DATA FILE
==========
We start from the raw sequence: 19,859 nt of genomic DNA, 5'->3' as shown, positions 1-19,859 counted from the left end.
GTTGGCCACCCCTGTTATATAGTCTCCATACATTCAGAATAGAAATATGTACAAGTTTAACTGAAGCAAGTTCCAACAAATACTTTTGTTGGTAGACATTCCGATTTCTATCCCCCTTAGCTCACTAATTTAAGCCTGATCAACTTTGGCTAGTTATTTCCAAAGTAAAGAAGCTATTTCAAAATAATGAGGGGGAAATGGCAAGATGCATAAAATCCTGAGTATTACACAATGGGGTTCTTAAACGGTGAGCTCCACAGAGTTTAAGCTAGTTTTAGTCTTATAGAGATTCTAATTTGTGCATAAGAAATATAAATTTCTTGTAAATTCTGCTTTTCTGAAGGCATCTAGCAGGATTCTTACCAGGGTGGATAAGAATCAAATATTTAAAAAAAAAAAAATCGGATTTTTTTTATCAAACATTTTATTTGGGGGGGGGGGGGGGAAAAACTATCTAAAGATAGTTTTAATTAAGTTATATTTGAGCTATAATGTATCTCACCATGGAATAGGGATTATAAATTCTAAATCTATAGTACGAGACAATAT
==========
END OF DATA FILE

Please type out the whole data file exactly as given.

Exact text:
We start from the raw sequence: 19,859 nt of genomic DNA, 5'->3' as shown, positions 1-19,859 counted from the left end.
GTTGGCCACCCCTGTTATATAGTCTCCATACATTCAGAATAGAAATATGTACAAGTTTAACTGAAGCAAGTTCCAACAAATACTTTTGTTGGTAGACATTCCGATTTCTATCCCCCTTAGCTCACTAATTTAAGCCTGATCAACTTTGGCTAGTTATTTCCAAAGTAAAGAAGCTATTTCAAAATAATGAGGGGGAAATGGCAAGATGCATAAAATCCTGAGTATTACACAATGGGGTTCTTAAACGGTGAGCTCCACAGAGTTTAAGCTAGTTTTAGTCTTATAGAGATTCTAATTTGTGCATAAGAAATATAAATTTCTTGTAAATTCTGCTTTTCTGAAGGCATCTAGCAGGATTCTTACCAGGGTGGATAAGAATCAAATATTTAAAAAAAAAAAAATCGGATTTTTTTTATCAAACATTTTATTTGGGGGGGGGGGGGGGAAAAACTATCTAAAGATAGTTTTAATTAAGTTATATTTGAGCTATAATGTATCTCACCATGGAATAGGGATTATAAATTCTAAATCTATAGTACGAGACAATAT